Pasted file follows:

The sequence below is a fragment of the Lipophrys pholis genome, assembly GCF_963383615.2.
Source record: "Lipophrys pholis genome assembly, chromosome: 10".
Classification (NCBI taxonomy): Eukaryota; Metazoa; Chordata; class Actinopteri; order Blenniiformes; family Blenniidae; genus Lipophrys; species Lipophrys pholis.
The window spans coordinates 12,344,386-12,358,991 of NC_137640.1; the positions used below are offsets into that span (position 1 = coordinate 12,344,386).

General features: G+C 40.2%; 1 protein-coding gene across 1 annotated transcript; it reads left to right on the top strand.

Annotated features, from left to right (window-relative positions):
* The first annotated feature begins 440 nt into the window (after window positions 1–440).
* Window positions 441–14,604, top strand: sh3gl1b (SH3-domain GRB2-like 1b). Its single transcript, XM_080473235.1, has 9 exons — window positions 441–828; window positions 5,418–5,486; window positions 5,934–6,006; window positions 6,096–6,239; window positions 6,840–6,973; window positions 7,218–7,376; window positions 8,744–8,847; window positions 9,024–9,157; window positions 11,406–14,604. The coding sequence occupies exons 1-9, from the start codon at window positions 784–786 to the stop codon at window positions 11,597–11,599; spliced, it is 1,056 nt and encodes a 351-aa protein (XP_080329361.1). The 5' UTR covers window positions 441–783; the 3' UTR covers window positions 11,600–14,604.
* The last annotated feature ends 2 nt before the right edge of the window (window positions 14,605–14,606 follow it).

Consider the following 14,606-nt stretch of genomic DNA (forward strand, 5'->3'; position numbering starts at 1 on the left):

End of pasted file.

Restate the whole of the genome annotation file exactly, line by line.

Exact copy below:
The sequence below is a fragment of the Lipophrys pholis genome, assembly GCF_963383615.2.
Source record: "Lipophrys pholis genome assembly, chromosome: 10".
Classification (NCBI taxonomy): Eukaryota; Metazoa; Chordata; class Actinopteri; order Blenniiformes; family Blenniidae; genus Lipophrys; species Lipophrys pholis.
The window spans coordinates 12,344,386-12,358,991 of NC_137640.1; the positions used below are offsets into that span (position 1 = coordinate 12,344,386).

General features: G+C 40.2%; 1 protein-coding gene across 1 annotated transcript; it reads left to right on the top strand.

Annotated features, from left to right (window-relative positions):
* The first annotated feature begins 440 nt into the window (after window positions 1–440).
* Window positions 441–14,604, top strand: sh3gl1b (SH3-domain GRB2-like 1b). Its single transcript, XM_080473235.1, has 9 exons — window positions 441–828; window positions 5,418–5,486; window positions 5,934–6,006; window positions 6,096–6,239; window positions 6,840–6,973; window positions 7,218–7,376; window positions 8,744–8,847; window positions 9,024–9,157; window positions 11,406–14,604. The coding sequence occupies exons 1-9, from the start codon at window positions 784–786 to the stop codon at window positions 11,597–11,599; spliced, it is 1,056 nt and encodes a 351-aa protein (XP_080329361.1). The 5' UTR covers window positions 441–783; the 3' UTR covers window positions 11,600–14,604.
* The last annotated feature ends 2 nt before the right edge of the window (window positions 14,605–14,606 follow it).

Consider the following 14,606-nt stretch of genomic DNA (forward strand, 5'->3'; position numbering starts at 1 on the left):